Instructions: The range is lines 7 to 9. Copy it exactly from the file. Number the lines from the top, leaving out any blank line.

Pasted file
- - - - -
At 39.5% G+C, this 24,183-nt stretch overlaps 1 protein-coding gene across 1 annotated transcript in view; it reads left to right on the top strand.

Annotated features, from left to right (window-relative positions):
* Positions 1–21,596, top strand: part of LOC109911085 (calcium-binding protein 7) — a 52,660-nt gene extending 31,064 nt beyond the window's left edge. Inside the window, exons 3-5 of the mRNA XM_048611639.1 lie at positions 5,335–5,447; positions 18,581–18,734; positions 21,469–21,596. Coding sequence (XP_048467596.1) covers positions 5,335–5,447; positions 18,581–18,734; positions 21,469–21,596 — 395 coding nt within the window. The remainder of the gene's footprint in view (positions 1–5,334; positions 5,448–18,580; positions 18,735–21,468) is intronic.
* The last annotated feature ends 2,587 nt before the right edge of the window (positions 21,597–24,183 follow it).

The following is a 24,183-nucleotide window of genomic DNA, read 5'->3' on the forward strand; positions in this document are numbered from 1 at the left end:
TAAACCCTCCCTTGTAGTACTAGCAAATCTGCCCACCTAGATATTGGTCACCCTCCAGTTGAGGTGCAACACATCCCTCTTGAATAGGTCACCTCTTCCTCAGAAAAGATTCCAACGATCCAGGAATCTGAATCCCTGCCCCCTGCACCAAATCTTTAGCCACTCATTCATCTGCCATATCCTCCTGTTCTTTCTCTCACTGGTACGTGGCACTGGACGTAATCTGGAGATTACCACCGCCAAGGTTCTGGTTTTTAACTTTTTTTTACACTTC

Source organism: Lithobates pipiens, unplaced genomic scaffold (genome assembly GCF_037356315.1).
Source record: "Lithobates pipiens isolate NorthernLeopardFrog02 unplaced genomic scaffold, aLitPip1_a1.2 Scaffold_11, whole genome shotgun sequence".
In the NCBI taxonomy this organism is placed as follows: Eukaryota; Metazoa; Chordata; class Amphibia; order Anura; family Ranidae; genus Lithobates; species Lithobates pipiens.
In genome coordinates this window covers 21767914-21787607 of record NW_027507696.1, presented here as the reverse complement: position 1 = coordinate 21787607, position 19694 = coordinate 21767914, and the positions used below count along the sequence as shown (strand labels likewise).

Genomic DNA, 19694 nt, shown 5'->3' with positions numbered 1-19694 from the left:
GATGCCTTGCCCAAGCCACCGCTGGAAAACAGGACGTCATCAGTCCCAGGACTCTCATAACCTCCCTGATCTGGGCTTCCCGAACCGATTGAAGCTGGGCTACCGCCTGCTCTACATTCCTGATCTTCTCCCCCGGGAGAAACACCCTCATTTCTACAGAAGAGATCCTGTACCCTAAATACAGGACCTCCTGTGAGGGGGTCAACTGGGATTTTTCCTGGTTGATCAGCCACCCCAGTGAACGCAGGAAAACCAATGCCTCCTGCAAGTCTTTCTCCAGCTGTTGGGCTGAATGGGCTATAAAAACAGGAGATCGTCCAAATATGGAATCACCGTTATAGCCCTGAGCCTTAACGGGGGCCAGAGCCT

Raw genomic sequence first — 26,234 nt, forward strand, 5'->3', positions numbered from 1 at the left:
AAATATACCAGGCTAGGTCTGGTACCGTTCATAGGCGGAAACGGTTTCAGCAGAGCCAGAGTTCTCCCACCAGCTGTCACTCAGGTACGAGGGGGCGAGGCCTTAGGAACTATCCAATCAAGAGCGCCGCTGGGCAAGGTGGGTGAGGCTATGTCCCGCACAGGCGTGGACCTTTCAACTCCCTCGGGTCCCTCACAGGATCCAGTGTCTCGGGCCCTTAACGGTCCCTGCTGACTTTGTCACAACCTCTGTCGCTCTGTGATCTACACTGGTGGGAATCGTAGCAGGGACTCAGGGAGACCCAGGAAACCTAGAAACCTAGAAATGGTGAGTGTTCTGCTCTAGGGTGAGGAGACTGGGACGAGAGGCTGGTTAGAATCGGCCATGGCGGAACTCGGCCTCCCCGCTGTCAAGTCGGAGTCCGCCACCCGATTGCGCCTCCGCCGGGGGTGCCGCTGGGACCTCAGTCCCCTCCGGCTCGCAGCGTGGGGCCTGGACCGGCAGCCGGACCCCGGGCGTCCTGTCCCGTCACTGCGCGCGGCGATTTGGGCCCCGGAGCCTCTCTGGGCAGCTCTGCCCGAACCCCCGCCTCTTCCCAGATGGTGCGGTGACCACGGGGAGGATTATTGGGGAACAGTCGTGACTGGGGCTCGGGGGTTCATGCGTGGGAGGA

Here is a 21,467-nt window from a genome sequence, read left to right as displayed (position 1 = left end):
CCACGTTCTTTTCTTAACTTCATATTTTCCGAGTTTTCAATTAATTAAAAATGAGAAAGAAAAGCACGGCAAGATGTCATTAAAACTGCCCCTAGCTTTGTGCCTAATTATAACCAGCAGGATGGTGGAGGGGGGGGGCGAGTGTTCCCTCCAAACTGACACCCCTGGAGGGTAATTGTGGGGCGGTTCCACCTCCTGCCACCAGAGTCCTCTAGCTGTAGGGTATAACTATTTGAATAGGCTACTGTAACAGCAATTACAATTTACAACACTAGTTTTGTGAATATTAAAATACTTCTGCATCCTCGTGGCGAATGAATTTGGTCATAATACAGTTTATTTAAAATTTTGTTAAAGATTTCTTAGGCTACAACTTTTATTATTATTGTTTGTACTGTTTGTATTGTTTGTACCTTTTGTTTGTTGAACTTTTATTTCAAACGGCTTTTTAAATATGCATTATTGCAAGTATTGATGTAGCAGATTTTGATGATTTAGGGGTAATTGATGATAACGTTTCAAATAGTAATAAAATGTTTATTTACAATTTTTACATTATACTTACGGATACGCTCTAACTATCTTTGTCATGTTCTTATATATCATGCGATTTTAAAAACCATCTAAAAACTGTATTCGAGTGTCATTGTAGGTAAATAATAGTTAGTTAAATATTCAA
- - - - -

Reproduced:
Source organism: Lithobates pipiens, unplaced genomic scaffold (genome assembly GCF_037356315.1).
Source record: "Lithobates pipiens isolate NorthernLeopardFrog02 unplaced genomic scaffold, aLitPip1_a1.2 Scaffold_11, whole genome shotgun sequence".
In the NCBI taxonomy this organism is placed as follows: Eukaryota; Metazoa; Chordata; class Amphibia; order Anura; family Ranidae; genus Lithobates; species Lithobates pipiens.